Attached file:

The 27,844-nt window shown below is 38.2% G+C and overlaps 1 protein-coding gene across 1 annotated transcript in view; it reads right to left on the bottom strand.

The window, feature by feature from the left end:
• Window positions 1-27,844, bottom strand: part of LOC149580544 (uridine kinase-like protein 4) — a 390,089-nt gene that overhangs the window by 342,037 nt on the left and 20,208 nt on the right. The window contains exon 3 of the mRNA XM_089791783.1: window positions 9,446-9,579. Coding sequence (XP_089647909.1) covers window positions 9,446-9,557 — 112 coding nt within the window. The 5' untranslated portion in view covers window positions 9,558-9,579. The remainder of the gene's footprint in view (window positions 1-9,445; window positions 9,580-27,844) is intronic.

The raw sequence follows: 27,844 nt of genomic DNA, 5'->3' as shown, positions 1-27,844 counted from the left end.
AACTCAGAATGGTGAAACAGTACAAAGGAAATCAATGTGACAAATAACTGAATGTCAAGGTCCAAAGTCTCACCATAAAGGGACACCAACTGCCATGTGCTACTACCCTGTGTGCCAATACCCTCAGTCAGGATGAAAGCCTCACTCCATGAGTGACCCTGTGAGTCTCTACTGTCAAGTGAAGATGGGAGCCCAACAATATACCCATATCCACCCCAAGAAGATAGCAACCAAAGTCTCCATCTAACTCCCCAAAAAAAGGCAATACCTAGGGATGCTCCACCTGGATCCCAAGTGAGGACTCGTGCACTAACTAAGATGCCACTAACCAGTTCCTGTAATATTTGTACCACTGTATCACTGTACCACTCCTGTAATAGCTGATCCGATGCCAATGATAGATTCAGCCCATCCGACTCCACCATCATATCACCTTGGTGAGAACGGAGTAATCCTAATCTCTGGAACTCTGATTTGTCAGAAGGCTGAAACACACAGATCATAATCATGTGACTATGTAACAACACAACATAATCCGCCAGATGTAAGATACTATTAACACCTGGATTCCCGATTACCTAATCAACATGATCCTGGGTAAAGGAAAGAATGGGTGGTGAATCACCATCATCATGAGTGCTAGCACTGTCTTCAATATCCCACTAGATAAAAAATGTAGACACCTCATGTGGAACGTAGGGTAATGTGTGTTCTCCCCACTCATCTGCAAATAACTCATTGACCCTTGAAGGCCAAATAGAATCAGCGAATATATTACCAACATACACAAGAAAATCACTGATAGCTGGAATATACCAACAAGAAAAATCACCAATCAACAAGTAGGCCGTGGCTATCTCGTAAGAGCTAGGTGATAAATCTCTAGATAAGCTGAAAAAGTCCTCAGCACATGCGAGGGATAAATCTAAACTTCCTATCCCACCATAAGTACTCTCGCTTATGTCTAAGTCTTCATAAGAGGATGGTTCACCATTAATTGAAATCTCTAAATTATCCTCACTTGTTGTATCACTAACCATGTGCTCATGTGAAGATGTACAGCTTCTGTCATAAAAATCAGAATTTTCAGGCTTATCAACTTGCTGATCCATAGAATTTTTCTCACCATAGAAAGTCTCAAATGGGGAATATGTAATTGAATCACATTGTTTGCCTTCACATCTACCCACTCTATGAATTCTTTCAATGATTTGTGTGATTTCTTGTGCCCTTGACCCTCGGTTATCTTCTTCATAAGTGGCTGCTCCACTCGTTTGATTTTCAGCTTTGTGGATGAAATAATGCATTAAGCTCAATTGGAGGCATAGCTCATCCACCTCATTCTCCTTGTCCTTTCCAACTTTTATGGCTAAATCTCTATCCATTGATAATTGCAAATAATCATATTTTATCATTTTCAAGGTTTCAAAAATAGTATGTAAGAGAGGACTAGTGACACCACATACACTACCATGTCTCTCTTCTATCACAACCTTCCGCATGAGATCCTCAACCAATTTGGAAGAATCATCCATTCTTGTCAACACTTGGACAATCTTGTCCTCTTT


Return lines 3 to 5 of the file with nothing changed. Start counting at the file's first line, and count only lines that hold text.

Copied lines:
• Window positions 1-27,844, bottom strand: part of LOC149580544 (uridine kinase-like protein 4) — a 390,089-nt gene that overhangs the window by 342,037 nt on the left and 20,208 nt on the right. The window contains exon 3 of the mRNA XM_089791783.1: window positions 9,446-9,579. Coding sequence (XP_089647909.1) covers window positions 9,446-9,557 — 112 coding nt within the window. The 5' untranslated portion in view covers window positions 9,558-9,579. The remainder of the gene's footprint in view (window positions 1-9,445; window positions 9,580-27,844) is intronic.

The raw sequence follows: 27,844 nt of genomic DNA, 5'->3' as shown, positions 1-27,844 counted from the left end.
AACTCAGAATGGTGAAACAGTACAAAGGAAATCAATGTGACAAATAACTGAATGTCAAGGTCCAAAGTCTCACCATAAAGGGACACCAACTGCCATGTGCTACTACCCTGTGTGCCAATACCCTCAGTCAGGATGAAAGCCTCACTCCATGAGTGACCCTGTGAGTCTCTACTGTCAAGTGAAGATGGGAGCCCAACAATATACCCATATCCACCCCAAGAAGATAGCAACCAAAGTCTCCATCTAACTCCCCAAAAAAAGGCAATACCTAGGGATGCTCCACCTGGATCCCAAGTGAGGACTCGTGCACTAACTAAGATGCCACTAACCAGTTCCTGTAATATTTGTACCACTGTATCACTGTACCACTCCTGTAATAGCTGATCCGATGCCAATGATAGATTCAGCCCATCCGACTCCACCATCATATCACCTTGGTGAGAACGGAGTAATCCTAATCTCTGGAACTCTGATTTGTCAGAAGGCTGAAACACACAGATCATAATCATGTGACTATGTAACAACACAACATAATCCGCCAGATGTAAGATACTATTAACACCTGGATTCCCGATTACCTAATCAACATGATCCTGGGTAAAGGAAAGAATGGGTGGTGAATCACCATCATCATGAGTGCTAGCACTGTCTTCAATATCCCACTAGATAAAAAATGTAGACACCTCATGTGGAACGTAGGGTAATGTGTGTTCTCCCCACTCATCTGCAAATAACTCATTGACCCTTGAAGGCCAAATAGAATCAGCGAATATATTACCAACATACACAAGAAAATCACTGATAGCTGGAATATACCAACAAGAAAAATCACCAATCAACAAGTAGGCCGTGGCTATCTCGTAAGAGCTAGGTGATAAATCTCTAGATAAGCTGAAAAAGTCCTCAGCACATGCGAGGGATAAATCTAAACTTCCTATCCCACCATAAGTACTCTCGCTTATGTCTAAGTCTTCATAAGAGGATGGTTCACCATTAATTGAAATCTCTAAATTATCCTCACTTGTTGTATCACTAACCATGTGCTCATGTGAAGATGTACAGCTTCTGTCATAAAAATCAGAATTTTCAGGCTTATCAACTTGCTGATCCATAGAATTTTTCTCACCATAGAAAGTCTCAAATGGGGAATATGTAATTGAATCACATTGTTTGCCTTCACATCTACCCACTCTATGAATTCTTTCAATGATTTGTGTGATTTCTTGTGCCCTTGACCCTCGGTTATCTTCTTCATAAGTGGCTGCTCCACTCGTTTGATTTTCAGCTTTGTGGATGAAATAATGCATTAAGCTCAATTGGAGGCATAGCTCATCCACCTCATTCTCCTTGTCCTTTCCAACTTTTATGGCTAAATCTCTATCCATTGATAATTGCAAATAATCATATTTTATCATTTTCAAGGTTTCAAAAATAGTATGTAAGAGAGGACTAGTGACACCACATACACTACCATGTCTCTCTTCTATCACAACCTTCCGCATGAGATCCTCAACCAATTTGGAAGAATCATCCATTCTTGTCAACACTTGGACAATCTTGTCCTCTTT